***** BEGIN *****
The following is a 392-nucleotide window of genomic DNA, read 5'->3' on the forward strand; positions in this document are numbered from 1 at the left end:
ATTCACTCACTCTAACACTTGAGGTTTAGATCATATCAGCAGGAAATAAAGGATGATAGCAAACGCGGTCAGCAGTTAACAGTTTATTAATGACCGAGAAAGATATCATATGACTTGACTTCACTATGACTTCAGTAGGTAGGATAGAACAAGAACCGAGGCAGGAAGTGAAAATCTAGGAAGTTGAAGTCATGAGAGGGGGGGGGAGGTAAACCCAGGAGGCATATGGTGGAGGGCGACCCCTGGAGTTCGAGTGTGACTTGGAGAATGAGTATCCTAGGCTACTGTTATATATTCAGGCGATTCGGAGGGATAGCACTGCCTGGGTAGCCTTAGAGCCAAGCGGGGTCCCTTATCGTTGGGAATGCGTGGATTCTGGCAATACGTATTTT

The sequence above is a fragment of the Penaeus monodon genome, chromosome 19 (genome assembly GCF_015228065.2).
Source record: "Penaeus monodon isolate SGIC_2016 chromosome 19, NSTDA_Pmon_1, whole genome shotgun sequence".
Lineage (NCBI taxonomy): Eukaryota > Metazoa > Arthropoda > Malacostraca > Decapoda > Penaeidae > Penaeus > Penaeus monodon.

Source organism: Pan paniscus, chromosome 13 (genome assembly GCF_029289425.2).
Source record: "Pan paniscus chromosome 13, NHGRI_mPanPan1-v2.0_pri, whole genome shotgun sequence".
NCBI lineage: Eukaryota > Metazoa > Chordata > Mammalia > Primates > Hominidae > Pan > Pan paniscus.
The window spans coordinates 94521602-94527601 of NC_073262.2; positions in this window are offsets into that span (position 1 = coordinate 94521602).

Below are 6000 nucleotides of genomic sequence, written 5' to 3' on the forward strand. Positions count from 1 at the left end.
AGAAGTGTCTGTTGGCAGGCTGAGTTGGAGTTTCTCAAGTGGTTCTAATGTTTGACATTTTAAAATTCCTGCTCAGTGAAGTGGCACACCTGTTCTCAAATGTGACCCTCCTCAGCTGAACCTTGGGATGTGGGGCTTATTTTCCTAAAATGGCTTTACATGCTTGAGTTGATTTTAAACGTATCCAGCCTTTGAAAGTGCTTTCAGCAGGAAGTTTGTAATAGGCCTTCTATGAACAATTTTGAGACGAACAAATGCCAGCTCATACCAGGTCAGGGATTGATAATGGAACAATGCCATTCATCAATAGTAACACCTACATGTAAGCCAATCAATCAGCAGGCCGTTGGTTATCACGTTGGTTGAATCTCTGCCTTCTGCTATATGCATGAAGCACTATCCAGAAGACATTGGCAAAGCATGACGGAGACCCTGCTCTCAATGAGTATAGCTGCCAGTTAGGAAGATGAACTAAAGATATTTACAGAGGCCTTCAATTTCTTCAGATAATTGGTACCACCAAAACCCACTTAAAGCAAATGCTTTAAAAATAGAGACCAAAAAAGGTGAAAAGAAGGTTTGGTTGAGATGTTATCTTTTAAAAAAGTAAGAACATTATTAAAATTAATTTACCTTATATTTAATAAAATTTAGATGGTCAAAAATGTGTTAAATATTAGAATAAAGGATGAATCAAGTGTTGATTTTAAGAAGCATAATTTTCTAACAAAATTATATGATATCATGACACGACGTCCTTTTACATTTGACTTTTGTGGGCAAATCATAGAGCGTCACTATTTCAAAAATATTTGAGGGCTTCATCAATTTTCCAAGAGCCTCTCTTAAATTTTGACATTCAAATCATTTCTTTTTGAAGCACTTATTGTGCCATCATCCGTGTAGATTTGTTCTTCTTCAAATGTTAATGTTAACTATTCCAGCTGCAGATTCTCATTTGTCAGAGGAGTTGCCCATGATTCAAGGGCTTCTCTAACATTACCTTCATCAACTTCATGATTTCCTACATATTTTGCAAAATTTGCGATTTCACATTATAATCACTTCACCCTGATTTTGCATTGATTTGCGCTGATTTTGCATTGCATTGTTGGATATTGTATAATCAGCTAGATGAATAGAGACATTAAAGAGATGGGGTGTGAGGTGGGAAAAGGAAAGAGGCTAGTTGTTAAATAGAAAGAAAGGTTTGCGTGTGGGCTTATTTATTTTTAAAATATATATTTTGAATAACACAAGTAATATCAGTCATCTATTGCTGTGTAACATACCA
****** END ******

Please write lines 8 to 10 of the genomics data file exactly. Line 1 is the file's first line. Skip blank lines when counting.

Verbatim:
NCBI lineage: Eukaryota > Metazoa > Chordata > Mammalia > Primates > Hominidae > Pan > Pan paniscus.
The window spans coordinates 94521602-94527601 of NC_073262.2; positions in this window are offsets into that span (position 1 = coordinate 94521602).

Below are 6000 nucleotides of genomic sequence, written 5' to 3' on the forward strand. Positions count from 1 at the left end.